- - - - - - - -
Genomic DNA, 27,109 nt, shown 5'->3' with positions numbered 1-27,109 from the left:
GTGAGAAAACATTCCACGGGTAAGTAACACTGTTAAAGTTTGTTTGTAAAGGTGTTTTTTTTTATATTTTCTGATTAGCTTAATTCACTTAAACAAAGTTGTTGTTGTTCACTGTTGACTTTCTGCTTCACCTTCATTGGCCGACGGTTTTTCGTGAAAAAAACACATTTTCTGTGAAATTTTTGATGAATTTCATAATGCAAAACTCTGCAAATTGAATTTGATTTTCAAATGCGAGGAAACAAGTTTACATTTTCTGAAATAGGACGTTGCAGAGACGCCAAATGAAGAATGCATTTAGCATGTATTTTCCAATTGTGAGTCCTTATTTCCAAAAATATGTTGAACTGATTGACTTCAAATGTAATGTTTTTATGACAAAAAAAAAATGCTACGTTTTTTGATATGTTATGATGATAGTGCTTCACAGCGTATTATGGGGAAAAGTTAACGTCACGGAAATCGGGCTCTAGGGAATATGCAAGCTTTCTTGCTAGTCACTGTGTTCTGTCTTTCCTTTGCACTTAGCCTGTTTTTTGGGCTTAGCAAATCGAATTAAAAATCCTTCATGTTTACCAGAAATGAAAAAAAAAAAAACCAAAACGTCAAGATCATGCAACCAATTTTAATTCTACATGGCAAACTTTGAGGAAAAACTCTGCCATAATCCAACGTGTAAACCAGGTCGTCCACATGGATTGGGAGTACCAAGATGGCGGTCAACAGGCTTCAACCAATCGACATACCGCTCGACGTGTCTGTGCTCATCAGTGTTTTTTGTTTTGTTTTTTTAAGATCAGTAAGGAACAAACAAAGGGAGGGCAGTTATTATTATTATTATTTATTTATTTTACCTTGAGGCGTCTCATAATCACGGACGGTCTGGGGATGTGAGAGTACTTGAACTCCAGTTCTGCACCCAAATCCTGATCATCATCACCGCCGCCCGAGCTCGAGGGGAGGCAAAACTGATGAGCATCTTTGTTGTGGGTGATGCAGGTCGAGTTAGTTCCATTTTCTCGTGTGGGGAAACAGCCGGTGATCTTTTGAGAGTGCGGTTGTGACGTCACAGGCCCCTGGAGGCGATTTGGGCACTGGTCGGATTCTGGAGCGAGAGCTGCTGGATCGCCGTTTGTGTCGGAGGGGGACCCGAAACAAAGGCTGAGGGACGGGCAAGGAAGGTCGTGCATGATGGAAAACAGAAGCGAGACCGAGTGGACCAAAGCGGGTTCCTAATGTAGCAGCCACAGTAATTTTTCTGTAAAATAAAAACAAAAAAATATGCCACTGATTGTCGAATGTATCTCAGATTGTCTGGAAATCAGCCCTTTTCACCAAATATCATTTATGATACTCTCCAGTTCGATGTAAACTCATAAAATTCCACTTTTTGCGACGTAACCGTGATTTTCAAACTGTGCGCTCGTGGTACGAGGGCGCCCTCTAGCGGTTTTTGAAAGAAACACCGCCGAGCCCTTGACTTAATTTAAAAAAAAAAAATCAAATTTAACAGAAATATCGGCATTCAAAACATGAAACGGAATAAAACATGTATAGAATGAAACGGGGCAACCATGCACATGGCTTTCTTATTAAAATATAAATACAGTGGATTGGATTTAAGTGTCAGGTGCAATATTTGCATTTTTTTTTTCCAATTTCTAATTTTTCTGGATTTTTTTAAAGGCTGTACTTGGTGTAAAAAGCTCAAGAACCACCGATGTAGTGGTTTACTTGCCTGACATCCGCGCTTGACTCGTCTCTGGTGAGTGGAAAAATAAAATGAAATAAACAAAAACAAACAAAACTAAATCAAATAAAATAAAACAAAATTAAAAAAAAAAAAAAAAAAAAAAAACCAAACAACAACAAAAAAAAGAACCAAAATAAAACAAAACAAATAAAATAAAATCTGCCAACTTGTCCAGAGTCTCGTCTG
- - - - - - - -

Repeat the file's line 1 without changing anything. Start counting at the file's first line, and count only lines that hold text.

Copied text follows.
Genomic DNA, 27,109 nt, shown 5'->3' with positions numbered 1-27,109 from the left: